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Enhanced Durability Resurfacing Endoprosthesis

Final Report Summary - ENDURE (Enhanced Durability Resurfacing Endoprosthesis)

Project context and objectives:

The treatment of younger patients with severe hip disease using a conventional total hip arthroplasty (THR) presents a challenge. The success rate of the THR is currently very low within the first 16 years of implantation. To overcome this Finsbury instruments, in conjunction with surgeons, Midland Medical Technologies Ltd (MMT) and Doncaster's Centaur Precision Castings, developed the metal on metal (MoM) Birmingham hip resurfacing (BHR) system, which was developed for MMT. However, the MMT was subsequently bought by Smith and Nephew (United States of America (USA) based company) during 2005. Evidence suggests that the MoM resurfacing provides an ideal solution for implantation into younger patients who have a more active lifestyle with the survival rate being 93 % after 3 to 5 years over a conventional THR. However, there is concern about metal wear debris and its systematic distribution throughout the body. Several studies have reported high concentrations of cobalt and chromium in the serum and/or urine of patients with MoM resurfacing implants. Potential toxicological effects of the elevated metal ions have increased concerns about safety of MoM implants. This is a particular concern in younger and active patients in whom life expectancy after implantation is longer. Because patients who receive a MoM hip arthroplasty are shown to be exposed to high concentrations of metallic ions, the Medical Advisory Secretariat performed literature searches for the adverse biological effects of cobalt and chromium. Cobalt and chromium make up the majority of the substrate material used in the manufacture of MoM implants.

Concerns have been raised recently due to high levels of cobalt and chromium measured in blood and serum samples of patients with MoM devices. These concerns relate to the possible systemic effect of metal ions released by MoM prosthesis in terms of genomics, as well as immulogy, and histology, and reviews have recently been published, into the ion levels and their biological effects were marked when wear was abnormally increased, with low carbon (< 0.2 %) implants and loose or poorly positioned implants.

In November 2006, a meeting was organised by Dr Case, University of Bristol, United Kingdom (UK), with a panel of world experts in various medical fields where metal ions were thought to have a potentially detrimental effect. It was concluded that a risk to benefit analysis should performed for individual patients wishing to have a MoM implant. The long-term exposure concerns were related more specifically to younger, more active patients wishing to have children and to maintain their active life style. It was concluded that a risk benefit analysis of the patient situation should be implemented. For those patients wishing to have children post joint replacement, it was decided that further follow up studies were required, with a particular focus on the potential passage of the genetic damage to offspring in younger patients.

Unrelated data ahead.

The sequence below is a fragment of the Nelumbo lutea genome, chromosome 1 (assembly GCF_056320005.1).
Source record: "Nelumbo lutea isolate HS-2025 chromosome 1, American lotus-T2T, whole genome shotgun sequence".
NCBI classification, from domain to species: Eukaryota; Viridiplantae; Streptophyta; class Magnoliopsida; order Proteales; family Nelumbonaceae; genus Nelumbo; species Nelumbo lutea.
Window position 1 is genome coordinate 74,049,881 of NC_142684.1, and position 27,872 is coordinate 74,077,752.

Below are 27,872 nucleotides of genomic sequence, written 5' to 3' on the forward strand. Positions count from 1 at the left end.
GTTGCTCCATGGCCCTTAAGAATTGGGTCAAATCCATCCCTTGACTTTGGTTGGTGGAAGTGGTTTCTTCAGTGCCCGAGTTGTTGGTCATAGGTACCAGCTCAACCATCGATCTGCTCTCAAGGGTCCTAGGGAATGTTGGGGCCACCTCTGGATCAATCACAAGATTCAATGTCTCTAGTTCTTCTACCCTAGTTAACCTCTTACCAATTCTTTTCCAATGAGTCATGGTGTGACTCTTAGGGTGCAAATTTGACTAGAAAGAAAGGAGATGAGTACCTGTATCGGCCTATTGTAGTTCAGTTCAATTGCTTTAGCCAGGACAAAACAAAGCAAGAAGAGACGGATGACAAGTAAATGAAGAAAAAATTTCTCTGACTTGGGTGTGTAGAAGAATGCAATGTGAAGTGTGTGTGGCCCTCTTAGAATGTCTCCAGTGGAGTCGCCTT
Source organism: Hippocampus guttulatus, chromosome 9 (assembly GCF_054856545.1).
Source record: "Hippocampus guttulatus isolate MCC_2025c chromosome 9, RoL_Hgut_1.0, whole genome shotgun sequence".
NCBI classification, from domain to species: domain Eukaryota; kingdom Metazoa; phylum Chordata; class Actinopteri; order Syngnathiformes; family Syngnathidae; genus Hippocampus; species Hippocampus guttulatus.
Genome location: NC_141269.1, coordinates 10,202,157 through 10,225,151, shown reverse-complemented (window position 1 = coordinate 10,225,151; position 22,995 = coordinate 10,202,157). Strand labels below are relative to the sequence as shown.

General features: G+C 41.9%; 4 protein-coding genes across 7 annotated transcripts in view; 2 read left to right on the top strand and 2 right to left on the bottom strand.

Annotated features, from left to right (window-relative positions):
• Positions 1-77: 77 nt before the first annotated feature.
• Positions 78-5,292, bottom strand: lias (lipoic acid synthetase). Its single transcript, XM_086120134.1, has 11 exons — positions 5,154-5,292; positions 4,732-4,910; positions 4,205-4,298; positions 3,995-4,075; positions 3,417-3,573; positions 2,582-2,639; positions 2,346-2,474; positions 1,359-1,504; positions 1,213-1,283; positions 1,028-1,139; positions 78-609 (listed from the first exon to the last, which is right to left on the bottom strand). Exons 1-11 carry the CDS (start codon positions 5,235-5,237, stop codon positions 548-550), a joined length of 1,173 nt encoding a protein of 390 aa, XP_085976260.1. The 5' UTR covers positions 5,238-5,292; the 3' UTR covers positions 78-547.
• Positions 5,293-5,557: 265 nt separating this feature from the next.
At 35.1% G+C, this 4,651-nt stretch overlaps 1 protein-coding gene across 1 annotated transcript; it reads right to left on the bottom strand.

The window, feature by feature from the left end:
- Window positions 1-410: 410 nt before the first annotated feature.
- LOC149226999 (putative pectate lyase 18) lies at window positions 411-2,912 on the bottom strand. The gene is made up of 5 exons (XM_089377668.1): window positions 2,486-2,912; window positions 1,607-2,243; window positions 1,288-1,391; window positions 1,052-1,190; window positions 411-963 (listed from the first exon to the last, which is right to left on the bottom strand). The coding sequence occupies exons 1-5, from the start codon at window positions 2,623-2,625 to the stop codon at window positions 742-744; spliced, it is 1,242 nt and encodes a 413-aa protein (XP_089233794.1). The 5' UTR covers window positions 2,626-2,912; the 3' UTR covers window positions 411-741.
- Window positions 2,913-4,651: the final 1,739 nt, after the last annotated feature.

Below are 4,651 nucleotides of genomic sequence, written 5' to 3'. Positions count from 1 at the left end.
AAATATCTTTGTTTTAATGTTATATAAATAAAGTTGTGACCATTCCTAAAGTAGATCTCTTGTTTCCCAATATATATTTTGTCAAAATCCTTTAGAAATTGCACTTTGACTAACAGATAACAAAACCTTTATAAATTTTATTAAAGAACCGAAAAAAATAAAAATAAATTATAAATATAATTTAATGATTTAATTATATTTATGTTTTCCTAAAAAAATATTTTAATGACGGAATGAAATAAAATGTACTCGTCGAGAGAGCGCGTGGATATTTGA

MoM resurfacing technology is superior to that of conventional THR implant for younger patients; however, the MoM has a series of potentially long-term problems of its own. To overcome these problems, the partners in the ENDURE project developed a ceramic on polymer resurfacing hip prosthesis. Like that of the MoM prosthesis the ceramic on polymer resurfacing prosthesis will only cover the femoral head thus retaining all of the desirable properties associated with retaining an intact femur.

Using the following key innovations developed during the course of the Endure project the partners we able to produce a new resurfacing hip prosthesis that gave significant advances over current existing systems.

These key innovations include:

- fabrication of a resurfacing (BHR-type) femoral, hemispherical ball-head and cup from ceramic and polymeric materials;
- the use of new materials, and processing methods to achieve a non metallic low ware resurfacing hip system;
- development of a flexurally tough alumina matrix composite (AMC) ceramic femoral head and thin walled reinforced polymer acetabulum cup;
- an innovative coating process that will allow for full bone integration with the implant;
- a novel design that includes the bone as part of the construction;
- an advanced low impact surgical procedure to reduce trauma during the operation.

The ENDURE system resurfaces the femoral head similar to that of the MoM system but unlike this system the ceramic wear particle will remain inert within the body thus eliminating any concerns relating to the long term effects of ions. It is well known that the use of ceramic and polymeric materials will lower the coefficient of friction between the mating surfaces and as a result will reduce the amount of wear and thus debris generated during the normal operation of the joint.

Overall project objectives